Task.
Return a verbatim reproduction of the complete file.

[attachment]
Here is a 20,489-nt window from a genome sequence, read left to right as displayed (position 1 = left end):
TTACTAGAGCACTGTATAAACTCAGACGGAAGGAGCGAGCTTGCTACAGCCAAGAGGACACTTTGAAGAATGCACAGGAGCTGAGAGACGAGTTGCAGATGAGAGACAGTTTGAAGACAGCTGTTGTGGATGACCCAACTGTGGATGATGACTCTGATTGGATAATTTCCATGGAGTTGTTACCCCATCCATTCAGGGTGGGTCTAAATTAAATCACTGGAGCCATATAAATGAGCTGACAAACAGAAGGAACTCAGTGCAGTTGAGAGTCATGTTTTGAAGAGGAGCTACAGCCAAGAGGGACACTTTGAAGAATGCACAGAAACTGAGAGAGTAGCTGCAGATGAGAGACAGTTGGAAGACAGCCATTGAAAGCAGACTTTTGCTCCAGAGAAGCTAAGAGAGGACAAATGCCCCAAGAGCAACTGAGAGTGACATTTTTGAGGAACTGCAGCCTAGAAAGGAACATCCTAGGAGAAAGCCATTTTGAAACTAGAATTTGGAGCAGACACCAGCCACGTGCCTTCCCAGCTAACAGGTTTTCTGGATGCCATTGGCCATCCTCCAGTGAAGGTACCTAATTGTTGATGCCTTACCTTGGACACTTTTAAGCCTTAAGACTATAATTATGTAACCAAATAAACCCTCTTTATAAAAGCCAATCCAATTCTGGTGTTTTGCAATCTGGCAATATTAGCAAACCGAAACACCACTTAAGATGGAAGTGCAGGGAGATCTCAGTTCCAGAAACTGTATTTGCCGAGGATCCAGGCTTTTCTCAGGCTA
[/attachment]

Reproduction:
Here is a 20,489-nt window from a genome sequence, read left to right as displayed (position 1 = left end):
TTACTAGAGCACTGTATAAACTCAGACGGAAGGAGCGAGCTTGCTACAGCCAAGAGGACACTTTGAAGAATGCACAGGAGCTGAGAGACGAGTTGCAGATGAGAGACAGTTTGAAGACAGCTGTTGTGGATGACCCAACTGTGGATGATGACTCTGATTGGATAATTTCCATGGAGTTGTTACCCCATCCATTCAGGGTGGGTCTAAATTAAATCACTGGAGCCATATAAATGAGCTGACAAACAGAAGGAACTCAGTGCAGTTGAGAGTCATGTTTTGAAGAGGAGCTACAGCCAAGAGGGACACTTTGAAGAATGCACAGAAACTGAGAGAGTAGCTGCAGATGAGAGACAGTTGGAAGACAGCCATTGAAAGCAGACTTTTGCTCCAGAGAAGCTAAGAGAGGACAAATGCCCCAAGAGCAACTGAGAGTGACATTTTTGAGGAACTGCAGCCTAGAAAGGAACATCCTAGGAGAAAGCCATTTTGAAACTAGAATTTGGAGCAGACACCAGCCACGTGCCTTCCCAGCTAACAGGTTTTCTGGATGCCATTGGCCATCCTCCAGTGAAGGTACCTAATTGTTGATGCCTTACCTTGGACACTTTTAAGCCTTAAGACTATAATTATGTAACCAAATAAACCCTCTTTATAAAAGCCAATCCAATTCTGGTGTTTTGCAATCTGGCAATATTAGCAAACCGAAACACCACTTAAGATGGAAGTGCAGGGAGATCTCAGTTCCAGAAACTGTATTTGCCGAGGATCCAGGCTTTTCTCAGGCTA